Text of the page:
History of the Government House Gardens

The Government House gardens were originally designed in 1911 by G.K. Maclean, a landscape architect from Vancouver. Following the 1957 fire Robert Savery, a British-born and educated landscape architect, updated the design of the gardens in the style of traditional English gardens. The gardens flourished throughout the 1960s and 1970s when up to 17 gardeners worked on the property, including a superintendent who lived onsite and many of plants grown in an onsite greenhouse. In the 1980s, the number of staff gardeners fell to one.

In 1991, Lieutenant Governor David Lam initiated the Garden Volunteer Program to enhance the existing gardens, create new gardens, and improve the maintenance of the Government House grounds for public use and enjoyment. Dr. Lam’s plans included the involvement of volunteers, the Friends of the Government House Gardens Society, who would maintain the gardens, raise funds and ensure the continuation of interest and support of the grounds.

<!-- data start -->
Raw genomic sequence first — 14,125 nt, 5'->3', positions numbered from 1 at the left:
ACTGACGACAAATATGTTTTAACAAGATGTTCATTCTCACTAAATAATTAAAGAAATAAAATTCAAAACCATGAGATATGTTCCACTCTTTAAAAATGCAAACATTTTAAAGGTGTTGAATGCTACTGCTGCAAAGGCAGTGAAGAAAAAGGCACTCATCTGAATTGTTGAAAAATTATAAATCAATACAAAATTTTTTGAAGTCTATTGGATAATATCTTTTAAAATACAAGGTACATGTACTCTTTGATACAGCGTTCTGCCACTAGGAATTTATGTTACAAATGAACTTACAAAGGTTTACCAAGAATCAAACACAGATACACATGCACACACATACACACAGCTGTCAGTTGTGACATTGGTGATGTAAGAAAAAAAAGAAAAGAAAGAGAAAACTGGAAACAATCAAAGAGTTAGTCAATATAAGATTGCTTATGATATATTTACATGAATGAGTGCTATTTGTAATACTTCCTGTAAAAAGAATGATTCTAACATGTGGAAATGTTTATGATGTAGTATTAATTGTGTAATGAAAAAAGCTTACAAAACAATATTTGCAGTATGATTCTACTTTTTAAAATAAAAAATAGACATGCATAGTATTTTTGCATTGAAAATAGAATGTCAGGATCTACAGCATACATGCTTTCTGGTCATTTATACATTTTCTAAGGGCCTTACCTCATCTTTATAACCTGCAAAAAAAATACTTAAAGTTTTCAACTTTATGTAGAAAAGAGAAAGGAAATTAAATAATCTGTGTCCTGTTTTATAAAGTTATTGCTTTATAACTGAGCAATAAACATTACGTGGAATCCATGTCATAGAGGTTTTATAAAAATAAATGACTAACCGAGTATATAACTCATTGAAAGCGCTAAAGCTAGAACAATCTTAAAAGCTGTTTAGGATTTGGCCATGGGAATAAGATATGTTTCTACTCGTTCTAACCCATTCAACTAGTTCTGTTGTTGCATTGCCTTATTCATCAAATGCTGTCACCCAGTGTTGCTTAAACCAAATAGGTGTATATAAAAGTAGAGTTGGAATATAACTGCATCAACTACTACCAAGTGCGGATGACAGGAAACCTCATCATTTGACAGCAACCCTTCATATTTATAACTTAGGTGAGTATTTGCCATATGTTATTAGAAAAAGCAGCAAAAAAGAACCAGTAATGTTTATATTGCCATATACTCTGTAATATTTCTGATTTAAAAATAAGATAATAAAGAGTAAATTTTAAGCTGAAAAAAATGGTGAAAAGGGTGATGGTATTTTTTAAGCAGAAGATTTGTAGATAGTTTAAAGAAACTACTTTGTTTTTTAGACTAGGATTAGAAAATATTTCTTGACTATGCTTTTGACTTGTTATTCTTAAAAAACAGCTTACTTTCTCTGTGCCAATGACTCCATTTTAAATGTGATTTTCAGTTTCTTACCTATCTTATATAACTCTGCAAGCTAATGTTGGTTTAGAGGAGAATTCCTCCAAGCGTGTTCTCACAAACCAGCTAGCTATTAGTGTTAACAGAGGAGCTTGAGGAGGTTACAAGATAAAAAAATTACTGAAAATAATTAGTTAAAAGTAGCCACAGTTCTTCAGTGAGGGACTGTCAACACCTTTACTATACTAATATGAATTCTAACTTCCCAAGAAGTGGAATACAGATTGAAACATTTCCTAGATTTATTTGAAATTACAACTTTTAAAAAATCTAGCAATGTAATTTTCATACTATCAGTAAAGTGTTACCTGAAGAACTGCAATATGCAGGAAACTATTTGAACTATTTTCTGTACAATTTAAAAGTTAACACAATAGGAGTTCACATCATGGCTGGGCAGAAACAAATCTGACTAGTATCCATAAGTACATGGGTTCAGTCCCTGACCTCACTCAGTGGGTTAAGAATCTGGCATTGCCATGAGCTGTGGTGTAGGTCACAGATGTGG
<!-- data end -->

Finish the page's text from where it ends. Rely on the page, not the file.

Future Lieutenant Governors added their own improvements to the gardens, including a wheelchair path under the Honourable Garde Gardom, the opening of the terrace gardens and public access path through the woodlands under the Honourable Iona Campagnolo and the construction of a band shell on the east lawn under the Honourable Steven Point. Under the Honourable Judith Guichon, the gardens and woodlands of Government House were designated a NatureCanada Naturehood site.

In 2012, under the direction of the Lieutenant Governor, the Government House Foundation commissioned Victoria-based sculptor Armando Barbon to create a bronze statue of Sir James Douglas, the “father of British Columbia”, to celebrate the Diamond Jubilee of Her Majesty Queen Elizabeth II.

On the lawn adjacent to the Douglas Statue stands Hosaqami, a 24-foot totem pole carved by Chief Tony Hunt. Also funded by the Government House Foundation, Hosaqami is a replica of a pole carved by Chief Mungo Martin.